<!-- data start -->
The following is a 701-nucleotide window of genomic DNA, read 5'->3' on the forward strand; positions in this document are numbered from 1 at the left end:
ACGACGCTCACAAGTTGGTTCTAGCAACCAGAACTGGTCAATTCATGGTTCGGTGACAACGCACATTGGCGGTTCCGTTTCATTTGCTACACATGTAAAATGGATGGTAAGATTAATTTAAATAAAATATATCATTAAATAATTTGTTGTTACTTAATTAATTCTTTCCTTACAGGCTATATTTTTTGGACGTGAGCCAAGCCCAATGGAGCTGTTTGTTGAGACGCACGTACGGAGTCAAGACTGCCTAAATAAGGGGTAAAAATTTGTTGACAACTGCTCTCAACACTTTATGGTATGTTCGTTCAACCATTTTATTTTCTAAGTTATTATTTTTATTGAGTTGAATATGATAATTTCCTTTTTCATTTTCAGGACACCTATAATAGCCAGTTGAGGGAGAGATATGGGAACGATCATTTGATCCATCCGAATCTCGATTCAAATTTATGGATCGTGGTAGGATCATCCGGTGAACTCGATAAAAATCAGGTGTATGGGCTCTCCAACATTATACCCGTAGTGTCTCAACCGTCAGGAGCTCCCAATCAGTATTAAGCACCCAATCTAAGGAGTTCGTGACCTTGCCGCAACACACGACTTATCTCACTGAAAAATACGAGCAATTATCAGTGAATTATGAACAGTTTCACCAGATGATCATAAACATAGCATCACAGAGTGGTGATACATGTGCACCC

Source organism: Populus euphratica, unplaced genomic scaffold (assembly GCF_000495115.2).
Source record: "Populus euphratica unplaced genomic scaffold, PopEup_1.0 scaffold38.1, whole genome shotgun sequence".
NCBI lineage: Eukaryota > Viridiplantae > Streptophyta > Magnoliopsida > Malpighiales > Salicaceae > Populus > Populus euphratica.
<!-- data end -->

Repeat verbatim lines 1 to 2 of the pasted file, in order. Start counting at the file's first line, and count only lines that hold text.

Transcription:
The following is a 701-nucleotide window of genomic DNA, read 5'->3' on the forward strand; positions in this document are numbered from 1 at the left end:
ACGACGCTCACAAGTTGGTTCTAGCAACCAGAACTGGTCAATTCATGGTTCGGTGACAACGCACATTGGCGGTTCCGTTTCATTTGCTACACATGTAAAATGGATGGTAAGATTAATTTAAATAAAATATATCATTAAATAATTTGTTGTTACTTAATTAATTCTTTCCTTACAGGCTATATTTTTTGGACGTGAGCCAAGCCCAATGGAGCTGTTTGTTGAGACGCACGTACGGAGTCAAGACTGCCTAAATAAGGGGTAAAAATTTGTTGACAACTGCTCTCAACACTTTATGGTATGTTCGTTCAACCATTTTATTTTCTAAGTTATTATTTTTATTGAGTTGAATATGATAATTTCCTTTTTCATTTTCAGGACACCTATAATAGCCAGTTGAGGGAGAGATATGGGAACGATCATTTGATCCATCCGAATCTCGATTCAAATTTATGGATCGTGGTAGGATCATCCGGTGAACTCGATAAAAATCAGGTGTATGGGCTCTCCAACATTATACCCGTAGTGTCTCAACCGTCAGGAGCTCCCAATCAGTATTAAGCACCCAATCTAAGGAGTTCGTGACCTTGCCGCAACACACGACTTATCTCACTGAAAAATACGAGCAATTATCAGTGAATTATGAACAGTTTCACCAGATGATCATAAACATAGCATCACAGAGTGGTGATACATGTGCACCC